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How to Support Local Music

How to Support Local Music

Everyone has seen them and passed them around time and time again, those sometimes cute, sometimes funny little picture signs with the “support local music” message on it. It’s just not enough to share those dozens of photos that crop up with that message, there are actual actions that need to be taken in order to do exactly that.

How To Support Bands

1. BUY a ticket to “your” band’s shows.

In fact, buy a couple of them and pass them along to friends that like the same music you do. If the show is one where each band has tickets to sell or give out, make sure you get them from “your” band because someone is keeping track – either the promoter or the venue, but someone is certainly tracking how many tickets get turned in for each band.

2. BUY band merchandise.

At every show, bands (well smart/prepared ones) have merch on sale. Buy something. If you already have everything (Great!), buy something for a friend. For your friends in other cities and states, send them local band CDs for Birthdays and holidays. That’s how the music spreads. But, BUY it and send, because unless the band says it’s OK to burn and distribute, it’s not cool to do that and it’s stealing. Can’t make it to a show to buy merch? No worries, most bands have stores set up on line, if not, you can always ask a member of the band.

3. FOLLOW the band on Social Media.

Follower them sites like Twitter, Facebook, You Tube, the new My Space, Google + and Reverbnation. When “your” band posts important news, show events, a fundraising campaign, a CD/video release, pass the info along. On Twitter, it’s just the simple matter of a re-Tweet. On Reverbnation, they have music charts that track plays and downloads for bands, so head over there and listen to “your” band’s music. Make copies of show flyers and post them at school or the gym or where ever you are allowed to post flyers. If you just “like” something on Facebook and similar sites, that’s not enough, few people will notice a “like,” but if you actually share the item, it spreads to a lot more eyes than when the band posts something. That’s kind of the whole idea behind these places and the bands. We’re not talking about those huge bands with millions of fans, major record companies and publicists, we’re talking about the little independent bands that most people never heard of, and those bigger bands have millions of band-wagon sheep passing their stuff around.

4. SIGN up to their email list.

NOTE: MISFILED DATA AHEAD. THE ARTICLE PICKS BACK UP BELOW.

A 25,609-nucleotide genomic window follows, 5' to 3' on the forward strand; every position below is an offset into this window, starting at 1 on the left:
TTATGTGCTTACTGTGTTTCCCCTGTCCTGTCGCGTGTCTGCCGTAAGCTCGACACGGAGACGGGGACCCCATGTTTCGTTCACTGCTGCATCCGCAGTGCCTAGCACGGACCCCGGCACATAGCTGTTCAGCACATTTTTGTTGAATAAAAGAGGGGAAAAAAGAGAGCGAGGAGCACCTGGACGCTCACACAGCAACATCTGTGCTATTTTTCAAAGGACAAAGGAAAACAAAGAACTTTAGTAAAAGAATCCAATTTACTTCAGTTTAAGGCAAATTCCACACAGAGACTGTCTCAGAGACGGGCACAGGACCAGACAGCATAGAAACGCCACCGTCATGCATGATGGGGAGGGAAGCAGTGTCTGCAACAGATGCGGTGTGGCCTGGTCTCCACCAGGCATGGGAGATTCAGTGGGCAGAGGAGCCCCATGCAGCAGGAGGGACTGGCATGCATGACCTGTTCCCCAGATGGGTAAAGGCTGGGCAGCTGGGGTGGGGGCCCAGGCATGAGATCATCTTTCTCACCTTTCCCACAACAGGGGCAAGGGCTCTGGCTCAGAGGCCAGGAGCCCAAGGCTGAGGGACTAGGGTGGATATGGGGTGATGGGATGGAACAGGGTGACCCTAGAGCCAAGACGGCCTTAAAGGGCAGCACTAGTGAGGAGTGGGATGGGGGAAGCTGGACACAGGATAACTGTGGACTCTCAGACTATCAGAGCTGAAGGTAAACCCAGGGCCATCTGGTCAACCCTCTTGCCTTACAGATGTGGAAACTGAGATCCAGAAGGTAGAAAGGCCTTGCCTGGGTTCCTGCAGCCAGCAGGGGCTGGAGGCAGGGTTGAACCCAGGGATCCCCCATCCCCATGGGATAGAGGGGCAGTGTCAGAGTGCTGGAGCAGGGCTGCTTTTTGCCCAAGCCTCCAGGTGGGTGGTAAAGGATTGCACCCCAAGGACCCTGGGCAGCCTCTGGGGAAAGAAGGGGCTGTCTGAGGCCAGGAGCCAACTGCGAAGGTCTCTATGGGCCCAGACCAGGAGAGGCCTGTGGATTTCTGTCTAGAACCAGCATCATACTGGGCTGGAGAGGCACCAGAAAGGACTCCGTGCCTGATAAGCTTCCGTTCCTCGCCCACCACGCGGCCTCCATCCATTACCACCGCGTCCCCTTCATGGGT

If they have one, many bands ignore this often overlooked but very important tool.

5. SUPPORT those who support “your” band.

The venues they play, the radio stations that play local music, the promoters who put together the shows and the publications that post articles about them. For the venues, if “your” band isn’t playing but you want to see live music, go there and see what else they have playing, you might find another band, or three, to follow. If you’ve just seen “your” band there and had a great time, let the venue know by posting about it. For the radio stations, let them know you loved hearing “your” band on their station. For the promoters, check out their sites, you might find more bands there that you like. If they just had a show with “your” band, post and let them know how much you appreciated them making it happen. For the publications, read the articles, spread them around and comment. If they just wrote something about “your” band let them know if you agree or disagree with what they wrote. Most of these places get noticed by advertisers and others for the amount of traffic they get, and by being shared, signing up to the email lists and posted comments are big factors in whether those places continue to thrive and support local music.

Most importantly, if you are a music fan you should have many bands to “like” and follow so do it. Help them out. Not every suggestion involves spending money, so if a budget is an issue, there are still plenty of actions listed above that you can do to support “your” band without involving your cash. Make sure local music thrives because of you, not in spite of you.

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